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Millions of Websites Affected By WP File Manager Plugin Vulnerability

Update WordPress File Manager Plugin With the Latest Version – Its Vulnerability Can Affect 700K Sites

Recently a few months earlier, in September 2020, the WordPress File Manager plugin has patched and actively exploits a vulnerability that permits full website hijacking.

According to the report of Sucuri, the WordPress security team, the vulnerability has emerged in version 6.4 of the software, which is used for managing file transfers, deletion, copying, and uploads as an alternative instead of FTP.

wordpress file manager
File Manager has more than 700K active installations, which means all those who haven’t updated the plugin yet are vulnerable to this vulnerability.

Here Are the Technical Details of Vulnerability

File Manager Version 6.4 was released on May 5, in that one file was renamed in the plugin during the development and testing phase. Instead of keeping it for only local change, that renamed file was accidentally added to the live project, and the same got published in the newer version 6.4.

However, that file got noticed and pulled by third-party dependency elFinder, an open-source file manager, and it was used as a code reference. An extension was added to the file with a little tweak of renaming the connector-minimal.php-dist to connector-minimal.php, which was more than enough to trigger a severe vulnerability in this popular File Manager WordPress plugin.

wp vulnerability 700K
Though making use of this file for reference may have helped the team to test features locally. Still, the researchers also said that designing such a script intentionally for not checking access permission and keeping it open may become a catastrophic vulnerability if the file is left unchanged during deployment.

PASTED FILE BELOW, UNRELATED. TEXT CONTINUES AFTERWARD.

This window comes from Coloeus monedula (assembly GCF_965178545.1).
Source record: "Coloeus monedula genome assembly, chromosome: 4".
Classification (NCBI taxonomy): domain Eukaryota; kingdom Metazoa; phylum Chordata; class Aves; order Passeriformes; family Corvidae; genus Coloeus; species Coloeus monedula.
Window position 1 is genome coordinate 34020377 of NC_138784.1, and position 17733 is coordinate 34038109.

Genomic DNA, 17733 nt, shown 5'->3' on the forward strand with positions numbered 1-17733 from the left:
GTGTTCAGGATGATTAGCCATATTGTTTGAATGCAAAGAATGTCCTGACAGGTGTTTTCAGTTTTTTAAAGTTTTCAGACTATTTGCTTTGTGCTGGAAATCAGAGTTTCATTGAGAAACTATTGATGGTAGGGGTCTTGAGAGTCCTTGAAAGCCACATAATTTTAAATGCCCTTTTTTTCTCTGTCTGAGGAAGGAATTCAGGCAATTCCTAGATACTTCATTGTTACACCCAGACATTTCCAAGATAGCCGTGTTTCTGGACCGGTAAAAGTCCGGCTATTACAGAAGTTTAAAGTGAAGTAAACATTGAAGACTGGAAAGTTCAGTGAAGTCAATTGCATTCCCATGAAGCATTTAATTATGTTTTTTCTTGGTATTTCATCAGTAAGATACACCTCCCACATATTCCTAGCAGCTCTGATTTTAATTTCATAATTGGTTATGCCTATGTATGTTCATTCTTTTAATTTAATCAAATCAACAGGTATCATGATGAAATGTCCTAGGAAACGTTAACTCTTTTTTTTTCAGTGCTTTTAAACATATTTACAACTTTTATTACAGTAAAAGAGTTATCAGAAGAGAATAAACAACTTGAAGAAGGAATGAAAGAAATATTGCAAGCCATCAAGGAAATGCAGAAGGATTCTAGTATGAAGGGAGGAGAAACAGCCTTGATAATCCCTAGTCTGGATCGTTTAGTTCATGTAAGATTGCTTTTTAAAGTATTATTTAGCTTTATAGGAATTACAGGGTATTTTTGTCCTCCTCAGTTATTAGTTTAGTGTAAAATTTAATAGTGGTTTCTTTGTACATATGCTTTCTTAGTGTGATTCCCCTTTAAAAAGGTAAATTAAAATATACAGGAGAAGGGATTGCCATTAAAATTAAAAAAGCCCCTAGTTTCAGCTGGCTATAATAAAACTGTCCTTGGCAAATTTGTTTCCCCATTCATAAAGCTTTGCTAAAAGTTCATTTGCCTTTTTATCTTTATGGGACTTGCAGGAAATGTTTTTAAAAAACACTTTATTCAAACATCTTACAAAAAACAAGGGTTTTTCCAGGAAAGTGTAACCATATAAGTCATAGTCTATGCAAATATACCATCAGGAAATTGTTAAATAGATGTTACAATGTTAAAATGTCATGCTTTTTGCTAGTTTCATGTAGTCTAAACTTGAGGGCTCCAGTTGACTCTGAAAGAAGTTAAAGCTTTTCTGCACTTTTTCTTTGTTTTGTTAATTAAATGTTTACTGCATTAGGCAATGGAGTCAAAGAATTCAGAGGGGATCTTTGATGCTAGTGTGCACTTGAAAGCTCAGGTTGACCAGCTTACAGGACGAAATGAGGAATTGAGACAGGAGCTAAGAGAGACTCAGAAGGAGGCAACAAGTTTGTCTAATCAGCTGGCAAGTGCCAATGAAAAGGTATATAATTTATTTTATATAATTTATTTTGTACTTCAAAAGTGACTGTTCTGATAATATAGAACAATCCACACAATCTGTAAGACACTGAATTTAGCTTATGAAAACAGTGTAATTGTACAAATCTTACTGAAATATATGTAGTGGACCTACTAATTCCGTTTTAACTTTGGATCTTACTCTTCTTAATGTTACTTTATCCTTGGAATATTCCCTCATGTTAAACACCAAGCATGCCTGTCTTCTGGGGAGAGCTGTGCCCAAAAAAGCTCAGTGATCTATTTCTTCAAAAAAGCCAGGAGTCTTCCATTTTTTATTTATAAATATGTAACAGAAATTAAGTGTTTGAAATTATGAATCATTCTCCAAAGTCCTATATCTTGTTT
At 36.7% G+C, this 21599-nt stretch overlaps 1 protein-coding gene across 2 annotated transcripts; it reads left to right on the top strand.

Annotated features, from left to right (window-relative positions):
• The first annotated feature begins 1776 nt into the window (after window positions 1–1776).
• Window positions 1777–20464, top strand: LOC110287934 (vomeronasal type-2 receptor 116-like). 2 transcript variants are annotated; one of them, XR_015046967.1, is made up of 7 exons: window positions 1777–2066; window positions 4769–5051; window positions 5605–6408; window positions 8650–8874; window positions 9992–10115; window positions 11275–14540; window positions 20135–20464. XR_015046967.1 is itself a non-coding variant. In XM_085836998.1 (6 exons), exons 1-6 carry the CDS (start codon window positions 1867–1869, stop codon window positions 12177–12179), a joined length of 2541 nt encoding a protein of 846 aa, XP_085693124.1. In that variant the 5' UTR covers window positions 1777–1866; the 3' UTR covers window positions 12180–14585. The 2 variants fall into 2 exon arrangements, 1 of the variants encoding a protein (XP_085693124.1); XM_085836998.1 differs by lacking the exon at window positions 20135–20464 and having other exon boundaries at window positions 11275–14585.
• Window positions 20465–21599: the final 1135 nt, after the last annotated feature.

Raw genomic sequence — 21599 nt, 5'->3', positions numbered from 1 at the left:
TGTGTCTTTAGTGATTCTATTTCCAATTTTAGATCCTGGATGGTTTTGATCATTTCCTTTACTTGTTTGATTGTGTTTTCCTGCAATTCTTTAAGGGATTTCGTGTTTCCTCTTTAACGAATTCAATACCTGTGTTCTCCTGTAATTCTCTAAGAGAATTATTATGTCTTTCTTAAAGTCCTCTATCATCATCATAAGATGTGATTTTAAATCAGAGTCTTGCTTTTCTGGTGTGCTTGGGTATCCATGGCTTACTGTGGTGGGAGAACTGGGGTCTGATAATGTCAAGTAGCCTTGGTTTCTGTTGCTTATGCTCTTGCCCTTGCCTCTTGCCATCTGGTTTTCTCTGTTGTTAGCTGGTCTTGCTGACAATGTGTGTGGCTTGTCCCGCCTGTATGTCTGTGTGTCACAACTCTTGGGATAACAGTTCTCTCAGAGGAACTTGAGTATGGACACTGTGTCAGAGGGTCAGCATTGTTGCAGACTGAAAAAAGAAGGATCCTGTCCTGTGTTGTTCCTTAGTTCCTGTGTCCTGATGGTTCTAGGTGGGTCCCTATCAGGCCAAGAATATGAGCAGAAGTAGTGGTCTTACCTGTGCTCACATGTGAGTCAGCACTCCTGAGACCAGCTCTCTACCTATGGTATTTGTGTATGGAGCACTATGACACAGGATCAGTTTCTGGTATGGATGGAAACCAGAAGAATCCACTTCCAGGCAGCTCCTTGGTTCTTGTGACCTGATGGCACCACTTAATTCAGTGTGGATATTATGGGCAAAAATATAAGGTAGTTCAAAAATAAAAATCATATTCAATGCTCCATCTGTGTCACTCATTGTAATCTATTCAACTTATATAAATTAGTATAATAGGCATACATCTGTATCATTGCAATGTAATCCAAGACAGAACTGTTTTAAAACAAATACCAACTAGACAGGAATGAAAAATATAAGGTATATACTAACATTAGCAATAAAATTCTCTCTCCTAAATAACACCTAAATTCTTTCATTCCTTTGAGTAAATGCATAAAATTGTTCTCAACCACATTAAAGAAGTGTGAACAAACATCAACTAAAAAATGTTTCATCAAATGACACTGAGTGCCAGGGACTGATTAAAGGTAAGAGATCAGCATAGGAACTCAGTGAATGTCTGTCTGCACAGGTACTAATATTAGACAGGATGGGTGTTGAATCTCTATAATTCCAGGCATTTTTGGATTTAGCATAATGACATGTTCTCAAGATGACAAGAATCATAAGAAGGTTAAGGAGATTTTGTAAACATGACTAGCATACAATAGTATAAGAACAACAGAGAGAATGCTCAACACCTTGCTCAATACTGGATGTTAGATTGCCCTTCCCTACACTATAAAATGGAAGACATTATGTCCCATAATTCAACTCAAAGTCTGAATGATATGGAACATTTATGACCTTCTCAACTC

Further, this change allowed unauthenticated users to directly access the file and execute arbitrary commands like uploading or deleting the file, ultimately leaving the website vulnerable to an attack that can completely take it over.

What’s an elFinder?

An open-source package, elFinder, is a file manager for the web, and according to its packagist page, it has been installed more than 2M times, making it one of the popular packages.

Further, being a file manager, anyone can access its features that provide privileges on the site that can modify, upload, or delete files. But, it’s also aimed for easy setup and use. Though, for that, you’ll require to rename one file according to their installation instructions that you can get from GitHub.

wp vulnerability 700k install
It makes it easy for testing purposes on your localhost and helps you develop features for the product without messing with the surrounding environment like WordPress. Still, it can become catastrophic vulnerability if the file is left as-is during the deployment phase. As it’s a minimal file that’s needed for running the project, it doesn’t carry permission to check and an overall safety mechanism that’s needed for surrounding its use.

And, a similar thing happened in the case of File Manager. The renamed file left as it’s on the release of version 6.4 that caused this massive vulnerability. While further analysis of this vulnerability also showed that it was possible for bypassing the built-in file upload protection.